[quote=“Icon”][quote]Often, it is a matter of logic. At other times, it makes me realise [color=#0000FF]how once you scratch away the superficialities of modern life[/color], the fundamentals of births, deaths and marriages,[color=#0000FF] really show how different some cultures can be[/color]. What happens at a wedding speaks volumes about a cultural world view. I can see it, and understand it, but I’ll never really understand it.
Absolutely agree with you. I cannot understand where they are coming from, or why. I can appreciate it, observe it, analyse it… and I don’t get it. But it also happens to me with some issues about my own culture. Customs and mores…
Sometimes we say “it’s illogical” because it doesn’t meet our expectations. But it is not logical to expect what would be normal in our own enviroment. That is I tell myself here they use a different “logic”. I would dare to say that what is natural in one place is strange in another, yes, but then there are things you just can’t explain away so easily. Sigh[/quote]
Sure. There are some things (such as letting people get out of an elevator or train first before trying to get in) that are a matter of logic.
The trouble becomes just working out which fall into that category. There is probably a social root to most rituals or activities, though they’ve often lost their meaning. To go right off topic, the whole Christmas (or other foreign festival) thing here is a little odd. Much of the Christmas imagery and so on doesn’t make much sense to us in the West, but the whole thing is totally de-contextualised. I can’t even begin to understand where the Christmas thing is coming from here, other than 1) trying to make more money or 2) people trying to be cool/modern/Western. Still odd.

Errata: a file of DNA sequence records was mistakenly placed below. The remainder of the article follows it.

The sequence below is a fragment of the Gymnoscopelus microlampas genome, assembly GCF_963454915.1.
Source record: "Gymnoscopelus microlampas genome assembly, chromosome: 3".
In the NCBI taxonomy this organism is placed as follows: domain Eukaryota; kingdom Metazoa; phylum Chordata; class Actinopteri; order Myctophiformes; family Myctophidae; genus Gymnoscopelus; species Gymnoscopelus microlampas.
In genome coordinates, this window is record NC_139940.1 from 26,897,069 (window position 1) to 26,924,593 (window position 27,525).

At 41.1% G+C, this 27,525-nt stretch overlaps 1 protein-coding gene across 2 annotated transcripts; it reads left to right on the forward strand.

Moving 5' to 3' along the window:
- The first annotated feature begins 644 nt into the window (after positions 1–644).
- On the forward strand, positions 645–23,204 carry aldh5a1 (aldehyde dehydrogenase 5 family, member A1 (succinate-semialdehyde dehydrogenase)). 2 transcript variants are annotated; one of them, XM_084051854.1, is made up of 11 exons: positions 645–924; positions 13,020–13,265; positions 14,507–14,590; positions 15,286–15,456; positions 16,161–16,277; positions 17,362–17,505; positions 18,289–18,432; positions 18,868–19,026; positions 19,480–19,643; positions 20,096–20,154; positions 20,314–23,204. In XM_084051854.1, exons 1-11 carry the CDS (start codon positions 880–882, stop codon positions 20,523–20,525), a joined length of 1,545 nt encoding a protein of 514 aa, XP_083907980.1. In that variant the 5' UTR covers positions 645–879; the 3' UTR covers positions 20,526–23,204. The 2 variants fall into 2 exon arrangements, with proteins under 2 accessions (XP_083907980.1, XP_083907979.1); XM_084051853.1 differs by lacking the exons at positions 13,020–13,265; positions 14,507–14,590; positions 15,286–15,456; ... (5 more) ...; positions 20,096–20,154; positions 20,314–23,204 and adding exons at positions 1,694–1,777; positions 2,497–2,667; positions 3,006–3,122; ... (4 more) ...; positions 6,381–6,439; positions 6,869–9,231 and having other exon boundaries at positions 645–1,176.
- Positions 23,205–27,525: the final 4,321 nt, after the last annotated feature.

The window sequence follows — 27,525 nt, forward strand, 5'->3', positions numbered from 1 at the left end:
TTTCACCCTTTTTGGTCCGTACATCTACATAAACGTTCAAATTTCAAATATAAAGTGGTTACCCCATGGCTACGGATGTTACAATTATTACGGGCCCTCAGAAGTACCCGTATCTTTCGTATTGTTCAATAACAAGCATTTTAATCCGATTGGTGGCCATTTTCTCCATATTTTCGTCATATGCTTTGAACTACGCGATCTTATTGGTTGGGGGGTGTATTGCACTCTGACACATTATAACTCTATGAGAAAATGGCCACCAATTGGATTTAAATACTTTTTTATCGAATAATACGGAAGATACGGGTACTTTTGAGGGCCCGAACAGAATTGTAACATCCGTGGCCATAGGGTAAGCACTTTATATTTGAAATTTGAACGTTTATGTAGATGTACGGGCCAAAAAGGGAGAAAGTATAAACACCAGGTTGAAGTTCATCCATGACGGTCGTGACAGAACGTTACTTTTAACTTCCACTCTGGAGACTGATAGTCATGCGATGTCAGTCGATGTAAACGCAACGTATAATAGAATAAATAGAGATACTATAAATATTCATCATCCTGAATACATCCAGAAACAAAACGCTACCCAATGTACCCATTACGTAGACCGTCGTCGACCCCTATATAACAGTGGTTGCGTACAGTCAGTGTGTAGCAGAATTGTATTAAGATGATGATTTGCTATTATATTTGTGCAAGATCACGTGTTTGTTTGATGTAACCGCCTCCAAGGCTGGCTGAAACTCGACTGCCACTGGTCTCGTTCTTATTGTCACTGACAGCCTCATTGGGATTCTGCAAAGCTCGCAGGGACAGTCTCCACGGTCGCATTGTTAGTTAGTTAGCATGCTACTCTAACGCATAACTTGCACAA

[quote][quote]Maybe for you. For me, it makes me feel really uncomfortable if I think about it. I go with the flow, because it’s kind of “whatever” in this case. There are other cases where I don’t/won’t go with the flow.
Yep, I see your point. It makes me feel bad because there are other relationships: friendship, enjoyment, etc. which should supersede these material issues. Alas, money rules even in matters of the heart. I console myself with my own practical explanation… or avoid weddings like the plague. Lately, it’s been more of the last one -I tell them every wedding I go to ends up in divorce. [/quote]
Haha. Nice one.
I guess maybe for Taiwanese culture, the material issues can’t be removed from weddings, perhaps because they’re not that far into “prosperity”. I don’t know. It strikes me that an obsession with the material is somewhat indicative of that. I see that with my own family. Much of what my mother does and thinks is incredibly materialistic, and I’m sure that’s a response to her poor upbringing. My father is not burdened by that kind of reaction to everything, and he grew up in the middle class.